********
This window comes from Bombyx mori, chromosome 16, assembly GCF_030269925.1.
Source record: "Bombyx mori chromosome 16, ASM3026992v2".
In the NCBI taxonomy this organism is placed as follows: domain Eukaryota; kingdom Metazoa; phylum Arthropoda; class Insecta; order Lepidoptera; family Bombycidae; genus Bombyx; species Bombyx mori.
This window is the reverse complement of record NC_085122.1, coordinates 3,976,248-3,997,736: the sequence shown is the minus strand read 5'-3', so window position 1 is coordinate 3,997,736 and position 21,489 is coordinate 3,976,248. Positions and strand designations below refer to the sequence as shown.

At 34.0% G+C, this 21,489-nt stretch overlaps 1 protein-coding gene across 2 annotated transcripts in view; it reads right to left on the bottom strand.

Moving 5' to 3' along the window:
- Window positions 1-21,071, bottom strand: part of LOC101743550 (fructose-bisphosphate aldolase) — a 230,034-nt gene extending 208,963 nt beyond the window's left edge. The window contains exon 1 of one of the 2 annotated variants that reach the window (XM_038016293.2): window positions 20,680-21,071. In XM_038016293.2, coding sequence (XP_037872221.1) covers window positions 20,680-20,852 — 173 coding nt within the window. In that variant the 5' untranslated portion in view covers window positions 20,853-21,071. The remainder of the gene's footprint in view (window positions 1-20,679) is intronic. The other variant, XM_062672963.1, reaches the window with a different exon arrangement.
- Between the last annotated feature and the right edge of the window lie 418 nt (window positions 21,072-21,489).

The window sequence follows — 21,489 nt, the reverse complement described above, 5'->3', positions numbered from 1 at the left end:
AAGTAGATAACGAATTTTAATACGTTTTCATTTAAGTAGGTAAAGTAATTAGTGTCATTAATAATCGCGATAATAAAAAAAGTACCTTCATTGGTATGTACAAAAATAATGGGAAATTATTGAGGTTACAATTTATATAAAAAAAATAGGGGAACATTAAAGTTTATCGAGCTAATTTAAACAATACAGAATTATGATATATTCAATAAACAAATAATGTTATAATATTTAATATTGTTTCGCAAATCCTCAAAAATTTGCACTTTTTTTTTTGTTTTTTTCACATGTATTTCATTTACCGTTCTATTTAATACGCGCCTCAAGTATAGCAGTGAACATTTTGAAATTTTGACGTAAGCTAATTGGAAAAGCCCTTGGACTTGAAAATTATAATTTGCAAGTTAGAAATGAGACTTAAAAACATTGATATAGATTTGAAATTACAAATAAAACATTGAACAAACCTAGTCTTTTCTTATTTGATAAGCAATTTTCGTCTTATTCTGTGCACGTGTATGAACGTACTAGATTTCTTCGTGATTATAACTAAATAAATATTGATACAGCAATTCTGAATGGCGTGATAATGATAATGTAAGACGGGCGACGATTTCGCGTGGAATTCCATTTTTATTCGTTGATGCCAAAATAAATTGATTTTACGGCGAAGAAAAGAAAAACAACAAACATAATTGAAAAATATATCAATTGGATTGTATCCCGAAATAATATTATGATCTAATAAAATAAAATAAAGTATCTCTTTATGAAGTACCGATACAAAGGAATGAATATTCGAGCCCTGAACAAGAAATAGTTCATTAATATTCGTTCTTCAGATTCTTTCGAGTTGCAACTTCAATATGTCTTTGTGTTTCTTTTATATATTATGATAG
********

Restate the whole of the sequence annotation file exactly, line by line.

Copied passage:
This window comes from Bombyx mori, chromosome 16, assembly GCF_030269925.1.
Source record: "Bombyx mori chromosome 16, ASM3026992v2".
In the NCBI taxonomy this organism is placed as follows: domain Eukaryota; kingdom Metazoa; phylum Arthropoda; class Insecta; order Lepidoptera; family Bombycidae; genus Bombyx; species Bombyx mori.
This window is the reverse complement of record NC_085122.1, coordinates 3,976,248-3,997,736: the sequence shown is the minus strand read 5'-3', so window position 1 is coordinate 3,997,736 and position 21,489 is coordinate 3,976,248. Positions and strand designations below refer to the sequence as shown.

At 34.0% G+C, this 21,489-nt stretch overlaps 1 protein-coding gene across 2 annotated transcripts in view; it reads right to left on the bottom strand.

Moving 5' to 3' along the window:
- Window positions 1-21,071, bottom strand: part of LOC101743550 (fructose-bisphosphate aldolase) — a 230,034-nt gene extending 208,963 nt beyond the window's left edge. The window contains exon 1 of one of the 2 annotated variants that reach the window (XM_038016293.2): window positions 20,680-21,071. In XM_038016293.2, coding sequence (XP_037872221.1) covers window positions 20,680-20,852 — 173 coding nt within the window. In that variant the 5' untranslated portion in view covers window positions 20,853-21,071. The remainder of the gene's footprint in view (window positions 1-20,679) is intronic. The other variant, XM_062672963.1, reaches the window with a different exon arrangement.
- Between the last annotated feature and the right edge of the window lie 418 nt (window positions 21,072-21,489).

The window sequence follows — 21,489 nt, the reverse complement described above, 5'->3', positions numbered from 1 at the left end:
AAGTAGATAACGAATTTTAATACGTTTTCATTTAAGTAGGTAAAGTAATTAGTGTCATTAATAATCGCGATAATAAAAAAAGTACCTTCATTGGTATGTACAAAAATAATGGGAAATTATTGAGGTTACAATTTATATAAAAAAAATAGGGGAACATTAAAGTTTATCGAGCTAATTTAAACAATACAGAATTATGATATATTCAATAAACAAATAATGTTATAATATTTAATATTGTTTCGCAAATCCTCAAAAATTTGCACTTTTTTTTTTGTTTTTTTCACATGTATTTCATTTACCGTTCTATTTAATACGCGCCTCAAGTATAGCAGTGAACATTTTGAAATTTTGACGTAAGCTAATTGGAAAAGCCCTTGGACTTGAAAATTATAATTTGCAAGTTAGAAATGAGACTTAAAAACATTGATATAGATTTGAAATTACAAATAAAACATTGAACAAACCTAGTCTTTTCTTATTTGATAAGCAATTTTCGTCTTATTCTGTGCACGTGTATGAACGTACTAGATTTCTTCGTGATTATAACTAAATAAATATTGATACAGCAATTCTGAATGGCGTGATAATGATAATGTAAGACGGGCGACGATTTCGCGTGGAATTCCATTTTTATTCGTTGATGCCAAAATAAATTGATTTTACGGCGAAGAAAAGAAAAACAACAAACATAATTGAAAAATATATCAATTGGATTGTATCCCGAAATAATATTATGATCTAATAAAATAAAATAAAGTATCTCTTTATGAAGTACCGATACAAAGGAATGAATATTCGAGCCCTGAACAAGAAATAGTTCATTAATATTCGTTCTTCAGATTCTTTCGAGTTGCAACTTCAATATGTCTTTGTGTTTCTTTTATATATTATGATAG